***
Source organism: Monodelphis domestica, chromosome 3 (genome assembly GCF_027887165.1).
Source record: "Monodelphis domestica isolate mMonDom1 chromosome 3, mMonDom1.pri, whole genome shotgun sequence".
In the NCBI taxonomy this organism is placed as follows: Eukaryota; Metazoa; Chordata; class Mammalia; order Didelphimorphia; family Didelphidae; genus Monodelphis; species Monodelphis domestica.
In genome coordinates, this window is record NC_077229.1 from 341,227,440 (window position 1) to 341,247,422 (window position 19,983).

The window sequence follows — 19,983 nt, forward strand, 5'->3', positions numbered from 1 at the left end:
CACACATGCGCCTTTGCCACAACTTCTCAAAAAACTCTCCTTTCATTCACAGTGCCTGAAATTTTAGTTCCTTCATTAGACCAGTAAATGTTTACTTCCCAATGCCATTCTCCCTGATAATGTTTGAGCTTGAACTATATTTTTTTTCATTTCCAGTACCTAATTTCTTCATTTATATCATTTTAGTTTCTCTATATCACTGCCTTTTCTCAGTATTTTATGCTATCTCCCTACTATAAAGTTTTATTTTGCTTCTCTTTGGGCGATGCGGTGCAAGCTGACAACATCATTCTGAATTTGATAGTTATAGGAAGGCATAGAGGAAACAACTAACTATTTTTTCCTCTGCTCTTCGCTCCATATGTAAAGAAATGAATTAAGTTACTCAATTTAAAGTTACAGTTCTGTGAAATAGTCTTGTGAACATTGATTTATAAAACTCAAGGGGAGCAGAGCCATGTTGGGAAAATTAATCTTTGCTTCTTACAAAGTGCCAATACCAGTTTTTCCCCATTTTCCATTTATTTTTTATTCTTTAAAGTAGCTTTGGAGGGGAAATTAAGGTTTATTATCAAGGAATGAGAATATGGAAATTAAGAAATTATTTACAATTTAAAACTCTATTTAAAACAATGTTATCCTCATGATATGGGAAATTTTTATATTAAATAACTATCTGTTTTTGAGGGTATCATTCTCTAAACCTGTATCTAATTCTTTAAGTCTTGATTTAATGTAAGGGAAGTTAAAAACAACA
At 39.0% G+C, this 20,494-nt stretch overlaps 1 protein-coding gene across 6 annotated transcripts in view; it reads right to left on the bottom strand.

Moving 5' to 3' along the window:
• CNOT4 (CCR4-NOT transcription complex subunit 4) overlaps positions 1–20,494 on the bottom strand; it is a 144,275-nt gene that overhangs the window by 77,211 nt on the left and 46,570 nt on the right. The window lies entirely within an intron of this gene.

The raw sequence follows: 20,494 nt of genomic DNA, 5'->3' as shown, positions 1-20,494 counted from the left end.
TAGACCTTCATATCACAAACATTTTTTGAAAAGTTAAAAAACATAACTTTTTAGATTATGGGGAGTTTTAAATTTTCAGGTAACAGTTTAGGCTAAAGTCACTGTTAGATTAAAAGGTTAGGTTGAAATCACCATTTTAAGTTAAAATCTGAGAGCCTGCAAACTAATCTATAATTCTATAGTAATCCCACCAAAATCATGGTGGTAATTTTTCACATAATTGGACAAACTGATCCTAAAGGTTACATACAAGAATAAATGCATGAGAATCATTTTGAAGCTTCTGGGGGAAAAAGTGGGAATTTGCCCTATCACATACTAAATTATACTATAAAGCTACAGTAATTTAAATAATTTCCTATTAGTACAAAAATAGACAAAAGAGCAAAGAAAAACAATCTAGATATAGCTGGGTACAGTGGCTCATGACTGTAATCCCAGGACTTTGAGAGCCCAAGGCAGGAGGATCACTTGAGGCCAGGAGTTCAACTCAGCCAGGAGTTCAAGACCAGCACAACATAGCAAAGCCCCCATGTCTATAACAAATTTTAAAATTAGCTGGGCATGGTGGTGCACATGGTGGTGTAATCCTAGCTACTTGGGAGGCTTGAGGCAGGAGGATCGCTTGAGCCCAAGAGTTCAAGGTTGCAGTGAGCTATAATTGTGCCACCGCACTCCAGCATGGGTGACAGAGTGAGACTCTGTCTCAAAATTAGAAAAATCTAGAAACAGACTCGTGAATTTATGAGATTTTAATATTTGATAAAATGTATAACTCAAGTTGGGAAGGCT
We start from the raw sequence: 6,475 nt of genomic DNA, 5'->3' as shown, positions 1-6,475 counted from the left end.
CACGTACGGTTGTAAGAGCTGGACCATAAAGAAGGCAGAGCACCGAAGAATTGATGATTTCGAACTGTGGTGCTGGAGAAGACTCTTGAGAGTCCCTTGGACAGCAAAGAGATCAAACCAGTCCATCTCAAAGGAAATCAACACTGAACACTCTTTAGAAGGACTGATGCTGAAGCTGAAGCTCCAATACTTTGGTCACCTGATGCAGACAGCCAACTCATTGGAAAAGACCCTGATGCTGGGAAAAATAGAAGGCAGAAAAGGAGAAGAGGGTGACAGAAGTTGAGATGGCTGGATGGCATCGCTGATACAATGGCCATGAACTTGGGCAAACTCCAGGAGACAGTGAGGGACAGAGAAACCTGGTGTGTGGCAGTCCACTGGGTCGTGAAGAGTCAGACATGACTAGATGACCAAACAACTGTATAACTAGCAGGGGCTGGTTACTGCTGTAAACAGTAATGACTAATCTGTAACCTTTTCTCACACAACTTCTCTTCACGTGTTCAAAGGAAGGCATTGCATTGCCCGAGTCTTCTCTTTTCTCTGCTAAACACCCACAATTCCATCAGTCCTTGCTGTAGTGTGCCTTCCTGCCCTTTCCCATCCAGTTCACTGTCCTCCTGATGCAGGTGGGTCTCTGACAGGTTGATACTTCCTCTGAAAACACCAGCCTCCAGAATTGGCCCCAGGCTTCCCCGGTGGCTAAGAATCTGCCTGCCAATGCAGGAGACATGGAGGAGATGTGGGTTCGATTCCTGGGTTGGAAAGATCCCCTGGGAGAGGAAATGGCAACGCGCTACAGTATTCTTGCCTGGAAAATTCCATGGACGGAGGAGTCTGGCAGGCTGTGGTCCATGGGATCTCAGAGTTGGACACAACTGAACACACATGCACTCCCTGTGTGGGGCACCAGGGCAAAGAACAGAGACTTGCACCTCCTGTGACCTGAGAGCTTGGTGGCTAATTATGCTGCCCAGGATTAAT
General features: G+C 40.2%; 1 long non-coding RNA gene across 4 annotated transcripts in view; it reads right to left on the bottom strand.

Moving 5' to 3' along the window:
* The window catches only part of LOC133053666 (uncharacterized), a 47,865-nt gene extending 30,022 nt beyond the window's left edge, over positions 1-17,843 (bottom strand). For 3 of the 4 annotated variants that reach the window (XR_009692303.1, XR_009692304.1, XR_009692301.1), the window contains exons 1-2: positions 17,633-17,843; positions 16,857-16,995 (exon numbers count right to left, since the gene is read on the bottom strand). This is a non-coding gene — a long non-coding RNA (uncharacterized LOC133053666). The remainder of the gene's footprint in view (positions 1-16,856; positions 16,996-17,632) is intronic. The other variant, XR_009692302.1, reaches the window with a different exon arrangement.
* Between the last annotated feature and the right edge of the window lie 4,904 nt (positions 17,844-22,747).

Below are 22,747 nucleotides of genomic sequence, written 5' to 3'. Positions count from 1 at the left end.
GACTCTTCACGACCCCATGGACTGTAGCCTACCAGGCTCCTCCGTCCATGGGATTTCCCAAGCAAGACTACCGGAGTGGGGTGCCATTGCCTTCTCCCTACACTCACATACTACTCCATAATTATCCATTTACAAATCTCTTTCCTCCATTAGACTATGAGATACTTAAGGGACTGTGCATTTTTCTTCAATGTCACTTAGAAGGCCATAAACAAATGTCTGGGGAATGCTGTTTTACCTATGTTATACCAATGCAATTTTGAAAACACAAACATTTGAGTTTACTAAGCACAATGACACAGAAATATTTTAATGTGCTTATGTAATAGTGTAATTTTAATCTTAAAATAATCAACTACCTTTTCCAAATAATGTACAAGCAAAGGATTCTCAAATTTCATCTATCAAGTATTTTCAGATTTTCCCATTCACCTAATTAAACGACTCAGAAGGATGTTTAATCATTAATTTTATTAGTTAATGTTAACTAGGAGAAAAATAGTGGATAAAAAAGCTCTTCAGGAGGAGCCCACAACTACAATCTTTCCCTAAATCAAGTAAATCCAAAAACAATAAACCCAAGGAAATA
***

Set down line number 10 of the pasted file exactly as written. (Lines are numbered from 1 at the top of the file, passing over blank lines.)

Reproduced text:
The raw sequence follows: 20,494 nt of genomic DNA, 5'->3' as shown, positions 1-20,494 counted from the left end.